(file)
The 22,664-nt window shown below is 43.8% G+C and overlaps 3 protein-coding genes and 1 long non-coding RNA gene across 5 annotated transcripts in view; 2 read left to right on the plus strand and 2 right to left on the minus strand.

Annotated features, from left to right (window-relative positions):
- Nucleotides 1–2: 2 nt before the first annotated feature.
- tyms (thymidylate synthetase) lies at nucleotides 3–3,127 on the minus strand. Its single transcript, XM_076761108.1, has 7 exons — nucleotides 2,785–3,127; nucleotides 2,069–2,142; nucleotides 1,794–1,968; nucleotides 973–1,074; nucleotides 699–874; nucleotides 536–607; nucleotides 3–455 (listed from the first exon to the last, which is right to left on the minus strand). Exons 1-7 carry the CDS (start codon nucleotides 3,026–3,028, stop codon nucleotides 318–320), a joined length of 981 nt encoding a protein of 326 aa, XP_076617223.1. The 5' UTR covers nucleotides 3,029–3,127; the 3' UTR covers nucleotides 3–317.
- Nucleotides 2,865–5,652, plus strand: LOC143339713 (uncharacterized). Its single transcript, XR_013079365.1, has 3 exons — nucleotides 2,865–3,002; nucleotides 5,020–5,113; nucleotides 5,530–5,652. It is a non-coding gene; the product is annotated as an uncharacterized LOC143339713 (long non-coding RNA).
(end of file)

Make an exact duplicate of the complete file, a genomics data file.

The 22,664-nt window shown below is 43.8% G+C and overlaps 3 protein-coding genes and 1 long non-coding RNA gene across 5 annotated transcripts in view; 2 read left to right on the plus strand and 2 right to left on the minus strand.

Annotated features, from left to right (window-relative positions):
- Nucleotides 1–2: 2 nt before the first annotated feature.
- tyms (thymidylate synthetase) lies at nucleotides 3–3,127 on the minus strand. Its single transcript, XM_076761108.1, has 7 exons — nucleotides 2,785–3,127; nucleotides 2,069–2,142; nucleotides 1,794–1,968; nucleotides 973–1,074; nucleotides 699–874; nucleotides 536–607; nucleotides 3–455 (listed from the first exon to the last, which is right to left on the minus strand). Exons 1-7 carry the CDS (start codon nucleotides 3,026–3,028, stop codon nucleotides 318–320), a joined length of 981 nt encoding a protein of 326 aa, XP_076617223.1. The 5' UTR covers nucleotides 3,029–3,127; the 3' UTR covers nucleotides 3–317.
- Nucleotides 2,865–5,652, plus strand: LOC143339713 (uncharacterized). Its single transcript, XR_013079365.1, has 3 exons — nucleotides 2,865–3,002; nucleotides 5,020–5,113; nucleotides 5,530–5,652. It is a non-coding gene; the product is annotated as an uncharacterized LOC143339713 (long non-coding RNA).